Style: Psychedelic Rock
Release Date: 20 Feb 2020
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I love how flexible genres can be nowadays. Case in point: how can we place a band like Aridonia into just one pigeonhole? Quick answer: we can't. Just listening to the first track on this, their debut album, I hear it drifting through half a dozen different genres, though the flow is entirely natural.
It's Abismos and it starts out as a soothing, hypnotic and psychedelic rock song. When the fuzzy guitars join in and the vocals get more raucous, we're firmly in stoner rock territory. Then we get all prog with intricate changes and even an ethnic section. The bass of Tomas Longombardo gets some welcome runs during the middle of the song. And the end slows down considerably and heavies up, with a nod towards doom or sludge metal.
I don't know if there's a particular lyrical vision behind the song because Aridonia are from Argentina and sing in Spanish. Google Translate isn't much of a help on this, perhaps because the lyrics are abstract or colloquial. It looks like they're talking about a journey through time and past lives, but I visualised it as a trip down into the depths of the ocean, Abismos meaning Abysses, with the colour of the song representing the weird and wonderful at serious depths and the heaviness representing the weight of the water.
Fantasmagoria is an odd follow-up because the otherworldly images I conjured up from the opener continue but it kicks off with a riff that's reminiscent of Metallica's Frantic, of all things. While Robert Trujillo would leap into bass runs like Longombardo gets here, the rest of that band have become part of the mainstream and we can only attempt to imagine them doing something as interesting as this.
I won't be much of a surprise for a band who delve into both psych and prog, but Fantasmagoria is the shortest song here and it's still over five minutes in length. Abismos is the longest at over nine and it doesn't feel remotely too long. These songs are as long as they need to be and no longer, even at seven or eight minutes.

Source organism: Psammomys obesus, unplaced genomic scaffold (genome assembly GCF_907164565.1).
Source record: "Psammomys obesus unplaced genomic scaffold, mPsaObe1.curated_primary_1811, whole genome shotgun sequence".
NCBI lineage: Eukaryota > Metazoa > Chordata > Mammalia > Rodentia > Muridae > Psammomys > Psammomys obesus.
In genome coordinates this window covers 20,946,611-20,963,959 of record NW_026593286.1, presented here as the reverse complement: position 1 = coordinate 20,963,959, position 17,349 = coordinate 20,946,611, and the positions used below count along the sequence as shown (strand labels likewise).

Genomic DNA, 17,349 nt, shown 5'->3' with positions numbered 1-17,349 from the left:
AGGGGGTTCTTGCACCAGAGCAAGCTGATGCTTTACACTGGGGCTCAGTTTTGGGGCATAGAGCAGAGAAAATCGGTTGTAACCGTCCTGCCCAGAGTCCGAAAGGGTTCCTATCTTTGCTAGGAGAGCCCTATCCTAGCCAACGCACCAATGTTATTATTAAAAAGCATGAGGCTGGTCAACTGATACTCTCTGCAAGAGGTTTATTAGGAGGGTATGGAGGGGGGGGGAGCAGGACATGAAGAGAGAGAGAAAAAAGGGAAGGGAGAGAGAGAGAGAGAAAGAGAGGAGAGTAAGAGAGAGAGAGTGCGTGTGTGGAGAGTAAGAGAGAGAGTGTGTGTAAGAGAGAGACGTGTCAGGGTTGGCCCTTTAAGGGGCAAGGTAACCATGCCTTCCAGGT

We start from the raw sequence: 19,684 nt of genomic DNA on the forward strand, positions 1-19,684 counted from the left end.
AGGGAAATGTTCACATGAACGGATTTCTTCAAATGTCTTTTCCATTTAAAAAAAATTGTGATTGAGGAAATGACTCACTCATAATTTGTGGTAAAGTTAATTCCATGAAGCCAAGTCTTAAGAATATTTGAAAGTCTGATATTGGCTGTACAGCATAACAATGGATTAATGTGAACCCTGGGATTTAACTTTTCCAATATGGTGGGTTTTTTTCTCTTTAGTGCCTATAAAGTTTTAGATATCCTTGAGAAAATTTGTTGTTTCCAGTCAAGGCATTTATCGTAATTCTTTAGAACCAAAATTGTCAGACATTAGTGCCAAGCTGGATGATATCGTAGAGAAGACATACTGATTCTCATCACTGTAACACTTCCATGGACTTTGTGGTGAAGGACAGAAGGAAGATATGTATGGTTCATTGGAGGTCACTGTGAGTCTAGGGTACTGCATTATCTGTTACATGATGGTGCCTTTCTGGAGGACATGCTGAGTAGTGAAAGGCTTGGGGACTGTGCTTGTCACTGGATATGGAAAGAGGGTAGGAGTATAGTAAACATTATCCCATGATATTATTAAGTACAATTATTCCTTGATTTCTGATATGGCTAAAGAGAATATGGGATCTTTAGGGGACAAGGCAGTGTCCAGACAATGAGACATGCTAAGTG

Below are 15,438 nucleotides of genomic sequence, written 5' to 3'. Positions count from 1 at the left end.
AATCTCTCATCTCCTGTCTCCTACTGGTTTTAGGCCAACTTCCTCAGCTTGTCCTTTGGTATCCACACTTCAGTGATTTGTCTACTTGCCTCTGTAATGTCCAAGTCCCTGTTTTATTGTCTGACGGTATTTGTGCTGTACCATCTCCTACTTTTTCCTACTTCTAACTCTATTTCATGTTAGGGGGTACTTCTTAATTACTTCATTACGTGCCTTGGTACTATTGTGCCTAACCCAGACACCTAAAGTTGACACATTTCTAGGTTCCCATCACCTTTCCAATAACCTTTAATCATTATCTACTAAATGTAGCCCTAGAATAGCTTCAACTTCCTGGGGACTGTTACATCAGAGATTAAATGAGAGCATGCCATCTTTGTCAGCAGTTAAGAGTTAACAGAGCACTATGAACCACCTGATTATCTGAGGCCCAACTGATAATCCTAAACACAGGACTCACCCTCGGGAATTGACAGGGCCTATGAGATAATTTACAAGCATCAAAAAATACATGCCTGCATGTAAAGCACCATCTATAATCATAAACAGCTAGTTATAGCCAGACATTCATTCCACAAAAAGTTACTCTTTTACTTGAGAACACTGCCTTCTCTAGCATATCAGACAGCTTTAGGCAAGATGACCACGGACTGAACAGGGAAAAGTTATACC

With the band tight and constantly interesting, the weak spot for me is the vocals which aren't bad but are rough and would fit better on a dirty blues album. The singer is Fernando Echenique, who is also one of two guitarists, so I'd bet money that he thinks of himself as a guitarist who also sings not a singer who also plays. Oddly, when the band get closest to dirty blues, as they do at points on La serpiente y la manzana, he doesn't sing much, though he fits perfectly when he does.
Echenique's voice brings a down to earth garage rock sound to the band which would otherwise seem trippier and more detached from reality. This is music to accompany you during astral travel or on some sort of heroic psychedelic trip. It's often dark but it's always warm, so it's an interesting companion rather than a dangerous one. Its presence is comforting but it does too many imaginative things for us to relax, so we can't and don't want to ignore it. It's almost like a conversation, though I have no idea what I'm contributing to that.
I don't think anything here approaches the majesty of Abismos, but this is a rather immersive album, enough so that I listened three or four times before putting virtual pen to paper. It's easy to get lost in the second half, with Magia negra particularly magnetic but that feeling continuing on through Oda a la memoria and Leviatán for a twenty minute chunk of solid trip.
I should add that I only have a little Spanish, but I could figure out all these song titles without online help (except for one, "manzana", which is "apple", so meaning that La serpiente y la manzana is presumably Biblical). The only bit I'm stuck on is what Aridonia means, because I'm not seeing a reference or a translation, so maybe they just made it up.